Fed: Inflation Hotter Than Expected, But Still Temporary
In a statement released yesterday afternoon, the Federal Reserve Board outlined its expectations for the remainder of the year and touched on current market concerns.
It stated that as vaccine rates have increased and policy has supported the recovery, “indicators of economic activity and employment have continued to strengthen.” The hardest-hit sectors during the pandemic, like the leisure and hospitality industry, have improved in recent months despite a spike in COVID-19 cases fueled by the Delta variant which has slowed their recovery fully.
The Fed acknowledged that inflation is elevated, but interestingly, maintained the position that it is “largely reflecting transitory factors.”
At the end of a two-day policy meeting Wednesday, members of the committee said they predicted an annual inflation rate of 4.2% by the end of the year. This is an adjusted figure up from the 3.4% they predicted in June. Nonetheless, they estimate inflation will fall to around 2.2% next year.
Fed Chair Jerome Powell maintains that inflation is still lingering because of supply-chain issues that have lasted longer than expected.
In a press conference, he stated, “As the reopening continues, bottlenecks, hiring difficulties, and other constraints could again prove to be greater and longer-lasting than anticipated, posing upside risks to inflation.”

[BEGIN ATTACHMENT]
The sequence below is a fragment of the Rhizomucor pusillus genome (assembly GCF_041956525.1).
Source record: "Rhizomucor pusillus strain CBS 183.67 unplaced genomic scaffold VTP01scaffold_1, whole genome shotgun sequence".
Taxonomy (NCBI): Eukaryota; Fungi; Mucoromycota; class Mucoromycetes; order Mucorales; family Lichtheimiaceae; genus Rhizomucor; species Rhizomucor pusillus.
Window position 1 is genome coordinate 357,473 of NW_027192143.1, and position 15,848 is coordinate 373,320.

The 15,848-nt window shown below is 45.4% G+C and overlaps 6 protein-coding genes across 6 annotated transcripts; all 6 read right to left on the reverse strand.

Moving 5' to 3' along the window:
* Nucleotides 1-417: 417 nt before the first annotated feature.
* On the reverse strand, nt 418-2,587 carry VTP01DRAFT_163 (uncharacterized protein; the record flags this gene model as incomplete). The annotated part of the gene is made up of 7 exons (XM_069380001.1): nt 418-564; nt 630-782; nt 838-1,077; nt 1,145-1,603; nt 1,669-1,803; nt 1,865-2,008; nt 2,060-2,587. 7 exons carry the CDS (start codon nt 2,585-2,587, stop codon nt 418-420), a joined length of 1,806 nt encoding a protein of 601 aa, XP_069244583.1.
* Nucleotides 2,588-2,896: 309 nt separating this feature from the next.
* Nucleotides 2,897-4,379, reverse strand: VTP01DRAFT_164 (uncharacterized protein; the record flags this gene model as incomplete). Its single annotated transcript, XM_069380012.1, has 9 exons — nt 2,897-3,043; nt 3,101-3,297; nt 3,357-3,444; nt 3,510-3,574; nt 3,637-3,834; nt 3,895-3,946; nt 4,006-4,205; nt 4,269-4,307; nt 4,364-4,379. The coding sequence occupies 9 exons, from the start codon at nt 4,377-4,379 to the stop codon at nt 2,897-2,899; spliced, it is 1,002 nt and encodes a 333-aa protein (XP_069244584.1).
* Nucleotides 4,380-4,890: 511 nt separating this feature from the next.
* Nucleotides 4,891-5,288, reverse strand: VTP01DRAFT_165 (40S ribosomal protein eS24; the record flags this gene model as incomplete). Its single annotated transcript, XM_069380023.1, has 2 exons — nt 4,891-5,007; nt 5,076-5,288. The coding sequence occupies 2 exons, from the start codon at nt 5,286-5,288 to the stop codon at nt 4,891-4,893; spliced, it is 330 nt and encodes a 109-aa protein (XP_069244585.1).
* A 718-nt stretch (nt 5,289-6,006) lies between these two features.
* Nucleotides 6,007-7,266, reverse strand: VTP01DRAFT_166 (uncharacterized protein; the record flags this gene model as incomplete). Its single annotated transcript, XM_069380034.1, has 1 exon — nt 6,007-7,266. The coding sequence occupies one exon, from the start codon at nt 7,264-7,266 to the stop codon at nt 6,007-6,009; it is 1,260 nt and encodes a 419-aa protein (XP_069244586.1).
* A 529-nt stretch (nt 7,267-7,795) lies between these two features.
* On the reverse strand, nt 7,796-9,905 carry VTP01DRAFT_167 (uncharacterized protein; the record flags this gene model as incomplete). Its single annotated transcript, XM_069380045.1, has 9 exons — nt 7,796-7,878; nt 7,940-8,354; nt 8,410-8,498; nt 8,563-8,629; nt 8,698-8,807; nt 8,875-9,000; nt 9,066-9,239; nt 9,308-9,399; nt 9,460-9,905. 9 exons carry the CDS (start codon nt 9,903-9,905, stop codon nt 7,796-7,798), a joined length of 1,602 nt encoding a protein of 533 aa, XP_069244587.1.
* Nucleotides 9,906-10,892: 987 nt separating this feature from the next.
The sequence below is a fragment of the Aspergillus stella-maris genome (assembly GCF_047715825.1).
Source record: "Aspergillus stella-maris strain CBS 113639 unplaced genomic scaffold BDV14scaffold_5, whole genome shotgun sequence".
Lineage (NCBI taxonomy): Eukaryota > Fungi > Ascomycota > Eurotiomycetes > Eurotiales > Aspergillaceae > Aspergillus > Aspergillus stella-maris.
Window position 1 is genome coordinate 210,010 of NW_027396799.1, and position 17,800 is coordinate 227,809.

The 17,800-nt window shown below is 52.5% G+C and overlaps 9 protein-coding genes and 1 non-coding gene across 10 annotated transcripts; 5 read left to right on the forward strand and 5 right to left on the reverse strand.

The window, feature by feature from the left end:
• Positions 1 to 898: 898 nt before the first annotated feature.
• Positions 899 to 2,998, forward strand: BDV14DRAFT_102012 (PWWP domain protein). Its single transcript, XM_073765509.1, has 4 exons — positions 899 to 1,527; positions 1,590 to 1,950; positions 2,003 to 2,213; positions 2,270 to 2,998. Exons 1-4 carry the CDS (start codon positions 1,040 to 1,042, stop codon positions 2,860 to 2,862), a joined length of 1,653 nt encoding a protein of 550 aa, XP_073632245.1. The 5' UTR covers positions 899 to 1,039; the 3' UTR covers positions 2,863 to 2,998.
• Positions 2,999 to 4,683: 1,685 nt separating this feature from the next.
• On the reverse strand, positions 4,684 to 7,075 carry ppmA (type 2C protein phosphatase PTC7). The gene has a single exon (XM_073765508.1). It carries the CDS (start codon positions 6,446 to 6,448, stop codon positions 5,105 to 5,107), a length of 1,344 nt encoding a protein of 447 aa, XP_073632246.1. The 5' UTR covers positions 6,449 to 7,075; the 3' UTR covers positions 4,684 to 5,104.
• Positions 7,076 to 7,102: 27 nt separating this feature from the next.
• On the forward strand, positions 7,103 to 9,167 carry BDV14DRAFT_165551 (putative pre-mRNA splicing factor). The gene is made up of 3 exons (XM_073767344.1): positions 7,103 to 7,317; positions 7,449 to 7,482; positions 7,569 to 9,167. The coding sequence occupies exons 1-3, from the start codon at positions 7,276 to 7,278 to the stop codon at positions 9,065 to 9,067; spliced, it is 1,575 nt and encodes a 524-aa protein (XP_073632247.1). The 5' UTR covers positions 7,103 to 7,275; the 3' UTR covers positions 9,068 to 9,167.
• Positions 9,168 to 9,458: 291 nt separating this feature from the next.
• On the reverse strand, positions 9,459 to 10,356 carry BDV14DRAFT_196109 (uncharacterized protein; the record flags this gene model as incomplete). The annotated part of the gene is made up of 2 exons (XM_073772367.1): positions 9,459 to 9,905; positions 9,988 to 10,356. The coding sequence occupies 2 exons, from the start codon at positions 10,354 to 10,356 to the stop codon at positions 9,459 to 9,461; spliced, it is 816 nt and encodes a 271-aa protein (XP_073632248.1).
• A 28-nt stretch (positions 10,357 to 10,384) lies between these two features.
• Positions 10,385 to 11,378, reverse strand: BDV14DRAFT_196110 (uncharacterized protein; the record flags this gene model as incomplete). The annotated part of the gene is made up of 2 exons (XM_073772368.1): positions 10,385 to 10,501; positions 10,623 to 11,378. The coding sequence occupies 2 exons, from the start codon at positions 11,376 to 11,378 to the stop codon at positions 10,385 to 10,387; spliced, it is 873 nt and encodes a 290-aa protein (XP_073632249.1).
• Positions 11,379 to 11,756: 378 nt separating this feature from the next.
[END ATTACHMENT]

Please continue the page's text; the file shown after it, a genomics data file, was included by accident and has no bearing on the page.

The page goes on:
He added that while these supply issues are prominent and driving inflation for now, “they will abate … and as they do, inflation is expected to drop back toward our longer-run goal.”
Powell referenced the automotive industry, whose unprecedented shortage of semiconductor chips is enduring even after months of holding up production and hiking prices for all types of vehicles throughout global markets.
That goal includes a steady rate of inflation and full employment. These conditions have long been the parameters set forth by the Fed to finally lift interest rates.
Powell added that no definitive decisions were made regarding the liftoff during the Fed’s most recent meeting, but that “so long as the recovery remains on track, a gradual appearing around the middle of next year is likely to be appropriate,” signaling that around June 2022 we could see the first rate hike.
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